What does it all mean? I ‘m 32 and tired. I’ve spent the better part of the last 20 years listening to people argue about how to worship God, how to praise Jesus, the proper way to worship, and how to be the Church. I’ve been in worship that was liturgical and not, instrumental and not, reserved and charismatic. All in all, yes, I do have an opinion and I do think there is a type of liturgical worship as defined by the Heavenly Temple, however I do also think that the saints and angels dance and sing praises to God. I’ve listened for many, many years to people endlessly debate the Orthodoxy of things and I’m sick to death of it. It is very much like listening to a broken record, with the same phrase in the same track being forever stuck in an endless loop. I’m not in any way sick of true Orthodoxy, but really it has already been defined. There are very simple things that the Church has believed everywhere, always, by all believers. These things are not too numerous to count, and are written down in plain language and are available for anyone to read. (Really, they are…look it up.)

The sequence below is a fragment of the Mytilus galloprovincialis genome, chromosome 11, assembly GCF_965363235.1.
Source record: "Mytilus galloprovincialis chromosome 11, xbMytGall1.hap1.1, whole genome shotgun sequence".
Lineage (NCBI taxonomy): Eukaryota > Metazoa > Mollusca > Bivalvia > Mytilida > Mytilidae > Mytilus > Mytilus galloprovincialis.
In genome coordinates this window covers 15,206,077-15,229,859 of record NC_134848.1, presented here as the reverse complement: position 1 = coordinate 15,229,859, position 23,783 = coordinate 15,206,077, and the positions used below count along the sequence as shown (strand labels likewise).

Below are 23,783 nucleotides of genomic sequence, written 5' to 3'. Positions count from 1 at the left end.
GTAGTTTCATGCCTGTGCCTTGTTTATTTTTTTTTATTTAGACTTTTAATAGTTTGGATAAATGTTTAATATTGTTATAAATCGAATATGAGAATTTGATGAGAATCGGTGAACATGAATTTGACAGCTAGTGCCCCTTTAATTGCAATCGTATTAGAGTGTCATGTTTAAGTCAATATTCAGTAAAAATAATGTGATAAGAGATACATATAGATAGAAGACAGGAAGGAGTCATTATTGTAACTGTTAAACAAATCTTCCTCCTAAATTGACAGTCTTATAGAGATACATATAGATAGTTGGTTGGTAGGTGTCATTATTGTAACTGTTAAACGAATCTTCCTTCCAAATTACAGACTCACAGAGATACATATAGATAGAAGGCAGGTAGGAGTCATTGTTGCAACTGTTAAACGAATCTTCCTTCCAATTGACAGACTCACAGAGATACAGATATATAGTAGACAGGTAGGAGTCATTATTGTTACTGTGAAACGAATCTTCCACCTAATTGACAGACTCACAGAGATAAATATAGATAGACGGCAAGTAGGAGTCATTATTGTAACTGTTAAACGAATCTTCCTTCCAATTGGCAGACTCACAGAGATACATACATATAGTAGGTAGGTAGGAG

It seems interesting to me that what eventually happens in churches, is that people focus less on actually worshiping and ministering to the poor, hungry, naked, prisoners, sick, orphans and widows, and much more on HOW to do those things. The physical act of doing them gets upstaged by the process itself, and eventually not much gets done but having meetings about how to do them. I look around at just my own life and my own journey and I see hunger everywhere – especially spiritual hunger. Not just for the ancient faith and the Truth, but for a purpose. The people are hungry for action, and especially the young people; they need more than just mere words. And yet there is a hunger that is also nearly as insatiable – the craving for correctness and conformity. There is a demonic desire to feel a part of THE pack and on the right side, often at the expense of the basic commandments. My dad recently told me a story about calling a vestment maker to order a new phelonion for himself. The tailor asked him what church he was from and my father replied “St. Paul’s Evangelical Orthodox Church” without much thought. After a few moments of silence the tailor shot back, “OH, well I only make vestments for canonical Orthodox people. Sorry.” He then promptly hung up. My father laughed to himself and thought, “Well, then I guess you won’t be getting my business.” I’m sure the tailor in question thought he was doing the right thing, but in the end his focus on being “right” led to treating someone else rudely without reason, it cost him a sale, and it certainly said volumes about his charity to those outside his church.